10 Top Tips to Getting that Job
10 Top Tips to Getting that Job
- Take a breath – make a coffee (or tea) and settle down somewhere quiet – the last thing you need are distractions. If that’s impossible at home then go somewhere else – like the local library.
- Think about the kind of jobs you are applying for and then think again. Most people make the mistake of restricting themselves to what they are familiar with. Actually, you’re capable of fulfilling a wide variety of roles.
- Set yourself in front of a desktop or laptop computer – not a mobile device. Many mobiles and tablets are incompatible with certain company websites (not ours I hasten to add) and in any case are not ideal for online form filling. If you haven’t got a computer then borrow one from a friend or, again – visit the local library where you are able to access a desktop.
- Make sure a) you have a CV and b) it is up to date. Your CV should be clear and easy to read. The average recruiter spends just nine seconds scanning a CV before deciding whether or not an applicant should progress to the interview stage; so it’s important your strong points stand out. You’ll find some great CV templates online or consider having one produced professionally ORDER NOW
- So, now you are ready to make your first application. Take time to read the job description. Think – what is this company looking for? If you have an online form to complete make sure that your answers reflect the job description and person specification. If, for example, an essential requirement is for the candidate to have good communication skills, make sure you give some clear examples of where your GREAT communication skills were deployed in a work setting. If you are simply required to send off your CV make sure you a) include a cover letter highlighting why you are the right candidate for the role and b) adjust your CV to fit the job you are applying for.
- Check your spelling, punctuation and grammar. In my career I have interviewed thousands of people (I’m old) and have never offered a position of employment to someone who cannot spell. Do not rely on spellchecks – very often they are set to American English. If you really want to annoy me (or any potential employer with high standards) state that you have a ‘driving license’.
- DO NOT under any circumstances randomly apply for hundreds of jobs. Some jobs boards will give you the option to do just that – one click and your CV is on its way. Big mistake. Instead, apply for one or two a day but put every ounce of energy into making those applications brilliant.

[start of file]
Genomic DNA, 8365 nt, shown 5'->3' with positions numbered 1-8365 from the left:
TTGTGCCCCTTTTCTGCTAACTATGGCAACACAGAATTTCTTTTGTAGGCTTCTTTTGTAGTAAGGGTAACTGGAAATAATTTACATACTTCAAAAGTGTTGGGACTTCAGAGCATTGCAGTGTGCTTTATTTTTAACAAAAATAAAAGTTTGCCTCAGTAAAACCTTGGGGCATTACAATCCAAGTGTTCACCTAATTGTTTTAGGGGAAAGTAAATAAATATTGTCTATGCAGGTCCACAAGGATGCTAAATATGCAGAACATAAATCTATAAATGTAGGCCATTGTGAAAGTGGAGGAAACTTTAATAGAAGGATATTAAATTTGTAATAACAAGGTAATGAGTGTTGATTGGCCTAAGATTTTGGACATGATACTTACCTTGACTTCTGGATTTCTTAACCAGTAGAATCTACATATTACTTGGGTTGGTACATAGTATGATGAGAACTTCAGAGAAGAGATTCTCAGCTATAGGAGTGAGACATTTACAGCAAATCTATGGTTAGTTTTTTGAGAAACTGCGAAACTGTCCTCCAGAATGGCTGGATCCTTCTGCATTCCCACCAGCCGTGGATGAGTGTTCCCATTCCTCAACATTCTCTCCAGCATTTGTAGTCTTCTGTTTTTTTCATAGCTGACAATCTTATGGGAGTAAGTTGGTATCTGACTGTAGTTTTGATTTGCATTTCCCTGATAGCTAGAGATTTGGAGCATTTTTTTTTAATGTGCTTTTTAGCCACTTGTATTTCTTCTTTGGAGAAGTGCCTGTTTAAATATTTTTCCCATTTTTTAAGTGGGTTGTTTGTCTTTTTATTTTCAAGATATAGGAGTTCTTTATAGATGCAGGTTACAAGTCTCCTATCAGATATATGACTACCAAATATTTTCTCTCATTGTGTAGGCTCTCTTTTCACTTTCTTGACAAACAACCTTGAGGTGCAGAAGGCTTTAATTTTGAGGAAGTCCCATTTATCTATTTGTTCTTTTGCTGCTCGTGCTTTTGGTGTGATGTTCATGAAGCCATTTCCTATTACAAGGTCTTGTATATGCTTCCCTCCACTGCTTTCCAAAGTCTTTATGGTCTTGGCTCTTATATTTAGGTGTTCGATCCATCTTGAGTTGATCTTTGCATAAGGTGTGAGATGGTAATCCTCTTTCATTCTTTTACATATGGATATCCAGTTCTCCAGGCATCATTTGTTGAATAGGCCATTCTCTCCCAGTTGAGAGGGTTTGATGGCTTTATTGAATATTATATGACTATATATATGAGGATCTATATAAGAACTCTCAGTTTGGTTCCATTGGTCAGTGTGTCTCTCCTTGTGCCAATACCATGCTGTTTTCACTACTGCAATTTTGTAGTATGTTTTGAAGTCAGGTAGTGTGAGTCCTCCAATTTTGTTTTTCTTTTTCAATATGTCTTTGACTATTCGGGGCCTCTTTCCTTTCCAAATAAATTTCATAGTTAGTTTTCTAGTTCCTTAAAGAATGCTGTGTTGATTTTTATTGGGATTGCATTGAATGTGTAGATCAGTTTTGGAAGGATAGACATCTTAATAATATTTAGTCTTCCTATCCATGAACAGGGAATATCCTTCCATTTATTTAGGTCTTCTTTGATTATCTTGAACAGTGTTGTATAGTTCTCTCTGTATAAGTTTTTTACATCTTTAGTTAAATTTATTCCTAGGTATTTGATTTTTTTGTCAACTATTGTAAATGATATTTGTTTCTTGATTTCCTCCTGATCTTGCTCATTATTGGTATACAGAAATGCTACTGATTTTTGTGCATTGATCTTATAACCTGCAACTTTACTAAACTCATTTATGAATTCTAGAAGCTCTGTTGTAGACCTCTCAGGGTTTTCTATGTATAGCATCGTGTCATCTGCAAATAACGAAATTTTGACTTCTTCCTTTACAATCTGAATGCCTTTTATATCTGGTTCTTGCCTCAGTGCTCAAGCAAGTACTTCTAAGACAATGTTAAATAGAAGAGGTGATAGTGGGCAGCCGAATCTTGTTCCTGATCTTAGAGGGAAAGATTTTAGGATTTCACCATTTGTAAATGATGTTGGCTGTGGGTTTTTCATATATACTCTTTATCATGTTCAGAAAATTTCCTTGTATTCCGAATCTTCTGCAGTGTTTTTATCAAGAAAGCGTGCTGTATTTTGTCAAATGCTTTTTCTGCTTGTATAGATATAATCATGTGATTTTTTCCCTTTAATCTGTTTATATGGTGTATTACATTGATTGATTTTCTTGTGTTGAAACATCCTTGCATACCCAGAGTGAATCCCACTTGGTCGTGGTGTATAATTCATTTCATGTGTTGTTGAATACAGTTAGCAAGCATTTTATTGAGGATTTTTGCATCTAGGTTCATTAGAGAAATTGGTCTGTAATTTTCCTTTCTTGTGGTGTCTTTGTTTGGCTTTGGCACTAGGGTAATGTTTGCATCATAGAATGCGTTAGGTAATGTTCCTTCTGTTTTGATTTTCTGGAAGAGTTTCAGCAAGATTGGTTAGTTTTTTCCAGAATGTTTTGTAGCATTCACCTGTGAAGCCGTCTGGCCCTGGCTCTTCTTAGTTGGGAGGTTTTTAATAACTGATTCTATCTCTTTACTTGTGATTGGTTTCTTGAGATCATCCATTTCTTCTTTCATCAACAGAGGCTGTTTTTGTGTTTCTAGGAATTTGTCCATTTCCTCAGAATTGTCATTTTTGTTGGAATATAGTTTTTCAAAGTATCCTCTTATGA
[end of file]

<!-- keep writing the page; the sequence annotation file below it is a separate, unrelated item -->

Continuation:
- If you’re lucky enough to land an interview then plan. Be sure to confirm to the employer that you will be attending. Find out exactly where the interview is. How are you going to get there? Make sure you leave plenty of time on the day – you don’t want to be late. Before the interview you should conduct some research on the company. What is their mission statement? Who is their Chief Executive? Where is their head office? Who will be your line manager? Check him/her out on LinkedIn – find out what kind of person s/he is. Knowledge is advantage. Re-read the job description and person specification – know them inside out. Rehearse your answers to commonly asked questions ‘Why are you right for this position?’ Dress appropriately on the day and be yourself. Have confidence – you have prepared as well as you can and probably better than most of your rival candidates.
- Most people have at least some degree of anxiety when it comes to interviews. If you are nervous then don’t worry – that is perfectly normal. Remember that everyone else will be nervous too. You’ll either get the job or you won’t. You’ve already done well to get to the interview stage. A company wouldn’t shortlist a candidate they know couldn’t do the job. Just be yourself and smile – no one wants to work with a misery guts. Studies have shown that interviewers place a great deal of emphasis simply on whether they like a candidate or not. Make sure the impression you give is positive and friendly.
- If you are successful – great. If you are unsuccessful make sure you contact the employer and thank them for their time. You’re disappointed but actually; not getting the job is also an opportunity. An opportunity to display good grace and professionalism. That will leave a good and long lasting impression. Who knows; you may be in front of that same company again at some point.
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